Gnoll Estate Country Park
Gnoll Estate Country Park
The Gnoll Estate hosts an important early 18th century landscaped garden featuring cascades, lakes, follies, a grotto, and a pair of ruined historic houses.
The earliest written records of the Gnoll estate date to the 16th century, when the Earls of Pembroke were granted the estate by Elizabeth I. But it is the Evans family that really put Gnoll on the map. Evan Yr Halen made the family fortune in the salt trade (his name translates as 'Evan the Salt') and his grandson David Evans rented Gnoll from the Earl for £20 annual rent. In 1658 the Evans family purchased the estate outright and built the first mansion here.

The estate passed by marriage to Sir Humphrey Mackworth, who made the Gnoll estate the centrepiece of an industrial empire, milling and manufacturing brass and iron goods including kettles. The success of Mackworth's industrial ventures enabled him to enlarge the mansion and lay out a formal garden near the house.

It is really Sir Humphrey's son Herbert who extended the house again, and from 1730 began to lay out the grounds as a landscape garden. Mackworth created sweeping viewpoints and built a serie of formal cascades. Over the next few decades the grounds were embellished with classical features including a grotto, gate house, and a castellated temple.

Unfortunately, the golden age of Gnoll and its gardens was not to last. The estate passed through several hands until the Neath Borough Council took over the site in 1923. Gnoll House was used as a health clinic, and during World War Two ARP personnel were trained there. After the war the house fell into serious decline and had to be pulled down in 1957. The gardens, however were restored and turned into a country park.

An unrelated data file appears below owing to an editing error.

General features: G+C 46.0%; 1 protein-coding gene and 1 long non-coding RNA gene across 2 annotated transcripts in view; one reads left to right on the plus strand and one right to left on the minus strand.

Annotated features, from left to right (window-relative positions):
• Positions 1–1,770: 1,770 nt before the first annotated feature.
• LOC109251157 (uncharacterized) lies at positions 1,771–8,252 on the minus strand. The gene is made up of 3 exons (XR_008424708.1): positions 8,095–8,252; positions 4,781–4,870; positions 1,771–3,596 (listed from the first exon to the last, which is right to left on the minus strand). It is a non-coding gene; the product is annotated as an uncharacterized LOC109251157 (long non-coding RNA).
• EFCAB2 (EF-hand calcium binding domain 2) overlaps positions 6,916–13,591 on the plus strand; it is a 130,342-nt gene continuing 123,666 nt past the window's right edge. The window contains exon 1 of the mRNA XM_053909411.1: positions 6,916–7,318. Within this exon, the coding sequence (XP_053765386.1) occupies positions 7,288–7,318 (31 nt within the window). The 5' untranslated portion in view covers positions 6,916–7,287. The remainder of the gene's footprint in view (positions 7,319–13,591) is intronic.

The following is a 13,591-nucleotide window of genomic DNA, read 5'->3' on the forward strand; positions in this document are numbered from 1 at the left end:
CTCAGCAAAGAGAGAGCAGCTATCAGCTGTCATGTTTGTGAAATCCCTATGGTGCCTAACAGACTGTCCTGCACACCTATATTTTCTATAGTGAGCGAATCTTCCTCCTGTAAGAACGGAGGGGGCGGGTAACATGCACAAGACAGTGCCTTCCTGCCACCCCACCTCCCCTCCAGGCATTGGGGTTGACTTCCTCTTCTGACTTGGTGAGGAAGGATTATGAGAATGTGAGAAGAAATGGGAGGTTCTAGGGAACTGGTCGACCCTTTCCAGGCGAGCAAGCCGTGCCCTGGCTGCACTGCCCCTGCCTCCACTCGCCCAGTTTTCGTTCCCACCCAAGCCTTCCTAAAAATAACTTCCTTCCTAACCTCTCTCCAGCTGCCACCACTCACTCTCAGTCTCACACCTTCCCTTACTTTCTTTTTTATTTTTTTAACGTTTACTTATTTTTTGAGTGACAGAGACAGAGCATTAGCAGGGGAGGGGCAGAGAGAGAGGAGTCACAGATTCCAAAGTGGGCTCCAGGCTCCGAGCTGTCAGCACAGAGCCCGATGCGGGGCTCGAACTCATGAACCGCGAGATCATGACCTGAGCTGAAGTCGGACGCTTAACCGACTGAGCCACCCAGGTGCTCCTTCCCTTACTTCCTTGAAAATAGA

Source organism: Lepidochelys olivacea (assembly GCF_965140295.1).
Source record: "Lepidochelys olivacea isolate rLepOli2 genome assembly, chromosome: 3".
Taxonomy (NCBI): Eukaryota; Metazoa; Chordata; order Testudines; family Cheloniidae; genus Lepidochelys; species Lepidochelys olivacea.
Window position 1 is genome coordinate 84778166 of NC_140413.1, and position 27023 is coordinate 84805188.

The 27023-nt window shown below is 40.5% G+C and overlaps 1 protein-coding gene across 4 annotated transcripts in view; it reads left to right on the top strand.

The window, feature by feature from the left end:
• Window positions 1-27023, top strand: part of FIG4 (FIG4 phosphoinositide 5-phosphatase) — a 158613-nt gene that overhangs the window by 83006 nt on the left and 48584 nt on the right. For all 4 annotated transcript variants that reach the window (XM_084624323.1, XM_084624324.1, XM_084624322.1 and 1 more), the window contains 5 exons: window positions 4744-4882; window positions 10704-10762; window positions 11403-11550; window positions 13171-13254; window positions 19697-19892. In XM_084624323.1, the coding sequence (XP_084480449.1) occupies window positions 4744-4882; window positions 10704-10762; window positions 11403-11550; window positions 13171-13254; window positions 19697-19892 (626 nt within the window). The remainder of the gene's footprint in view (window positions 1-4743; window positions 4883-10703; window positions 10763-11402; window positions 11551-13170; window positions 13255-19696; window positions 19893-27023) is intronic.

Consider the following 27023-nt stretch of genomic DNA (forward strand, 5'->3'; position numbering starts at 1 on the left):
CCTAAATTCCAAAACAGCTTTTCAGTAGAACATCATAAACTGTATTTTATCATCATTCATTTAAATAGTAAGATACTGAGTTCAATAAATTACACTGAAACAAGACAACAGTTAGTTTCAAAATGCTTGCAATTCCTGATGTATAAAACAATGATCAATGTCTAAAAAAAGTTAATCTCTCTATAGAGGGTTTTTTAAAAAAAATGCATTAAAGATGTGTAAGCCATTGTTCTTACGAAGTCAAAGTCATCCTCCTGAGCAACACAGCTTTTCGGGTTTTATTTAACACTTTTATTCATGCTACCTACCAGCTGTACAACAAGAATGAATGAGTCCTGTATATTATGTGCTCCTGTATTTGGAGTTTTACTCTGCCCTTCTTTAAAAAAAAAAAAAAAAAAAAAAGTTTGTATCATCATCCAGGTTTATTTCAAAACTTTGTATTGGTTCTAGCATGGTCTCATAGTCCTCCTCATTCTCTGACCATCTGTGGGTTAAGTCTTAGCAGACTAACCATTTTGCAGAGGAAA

What to See
Many of the 18th century landscape features have been restored, including 4 duck ponds, and a pair of cascades. The cascades are the earliest part of the landscape gardens, created around 1730 by Sir Humphrey Mackworth. At the top of the cascades are a Grotto, with a floor made from cockle shells and limestone in the shape of stalagmites. The ceiling was walls were originally decorated with shells, many brought from the West Indies, but these have now been lost.

Visitors can also explore the ruins of Gnoll House, including a ha-ha, ice house, circular bowling green, and formal gardens.

The Ivy Tower
The Ivy Tower was built in 1795 by Mary Mackworth as a viewing platform for the Mosshouse cascades and the valley and town of Neath. The ground floor was used as a residence for a caretaker, while the first floor became a banqueting room and dance floor. The Tower was damaged by fire in 1920 and now only the outer shell remains. Due to its hilltop location the Tower is still one of the most easily recognisable landmarks for visitors travelling through the Vale of Neath.

In case you need any extra motivation to visit, the Gnoll country park was voted te best picnic spot in Wales in 2010.